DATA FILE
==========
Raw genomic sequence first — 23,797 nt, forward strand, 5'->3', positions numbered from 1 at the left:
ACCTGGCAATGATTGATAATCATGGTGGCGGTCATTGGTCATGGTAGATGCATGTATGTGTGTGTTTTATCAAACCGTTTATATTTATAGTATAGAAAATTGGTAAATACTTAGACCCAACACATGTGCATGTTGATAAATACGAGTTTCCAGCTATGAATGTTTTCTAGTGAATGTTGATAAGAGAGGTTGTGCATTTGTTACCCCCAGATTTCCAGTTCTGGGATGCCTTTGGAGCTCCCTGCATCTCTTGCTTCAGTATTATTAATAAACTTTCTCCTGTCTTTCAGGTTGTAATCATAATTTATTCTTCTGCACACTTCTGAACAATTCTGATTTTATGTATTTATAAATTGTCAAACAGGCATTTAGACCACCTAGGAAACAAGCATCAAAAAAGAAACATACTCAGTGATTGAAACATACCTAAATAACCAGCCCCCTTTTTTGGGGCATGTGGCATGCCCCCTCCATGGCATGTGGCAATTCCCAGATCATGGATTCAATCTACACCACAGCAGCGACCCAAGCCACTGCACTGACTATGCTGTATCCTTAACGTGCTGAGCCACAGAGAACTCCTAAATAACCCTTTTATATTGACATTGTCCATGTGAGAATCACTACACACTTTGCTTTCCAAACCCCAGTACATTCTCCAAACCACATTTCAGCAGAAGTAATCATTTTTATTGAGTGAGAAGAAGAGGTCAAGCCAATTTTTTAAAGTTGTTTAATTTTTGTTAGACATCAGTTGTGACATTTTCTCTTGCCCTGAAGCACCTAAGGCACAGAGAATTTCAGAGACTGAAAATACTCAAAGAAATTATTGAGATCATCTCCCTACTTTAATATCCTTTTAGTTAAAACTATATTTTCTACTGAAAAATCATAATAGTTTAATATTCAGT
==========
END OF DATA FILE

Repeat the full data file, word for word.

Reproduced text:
Raw genomic sequence first — 23,797 nt, forward strand, 5'->3', positions numbered from 1 at the left:
ACCTGGCAATGATTGATAATCATGGTGGCGGTCATTGGTCATGGTAGATGCATGTATGTGTGTGTTTTATCAAACCGTTTATATTTATAGTATAGAAAATTGGTAAATACTTAGACCCAACACATGTGCATGTTGATAAATACGAGTTTCCAGCTATGAATGTTTTCTAGTGAATGTTGATAAGAGAGGTTGTGCATTTGTTACCCCCAGATTTCCAGTTCTGGGATGCCTTTGGAGCTCCCTGCATCTCTTGCTTCAGTATTATTAATAAACTTTCTCCTGTCTTTCAGGTTGTAATCATAATTTATTCTTCTGCACACTTCTGAACAATTCTGATTTTATGTATTTATAAATTGTCAAACAGGCATTTAGACCACCTAGGAAACAAGCATCAAAAAAGAAACATACTCAGTGATTGAAACATACCTAAATAACCAGCCCCCTTTTTTGGGGCATGTGGCATGCCCCCTCCATGGCATGTGGCAATTCCCAGATCATGGATTCAATCTACACCACAGCAGCGACCCAAGCCACTGCACTGACTATGCTGTATCCTTAACGTGCTGAGCCACAGAGAACTCCTAAATAACCCTTTTATATTGACATTGTCCATGTGAGAATCACTACACACTTTGCTTTCCAAACCCCAGTACATTCTCCAAACCACATTTCAGCAGAAGTAATCATTTTTATTGAGTGAGAAGAAGAGGTCAAGCCAATTTTTTAAAGTTGTTTAATTTTTGTTAGACATCAGTTGTGACATTTTCTCTTGCCCTGAAGCACCTAAGGCACAGAGAATTTCAGAGACTGAAAATACTCAAAGAAATTATTGAGATCATCTCCCTACTTTAATATCCTTTTAGTTAAAACTATATTTTCTACTGAAAAATCATAATAGTTTAATATTCAGT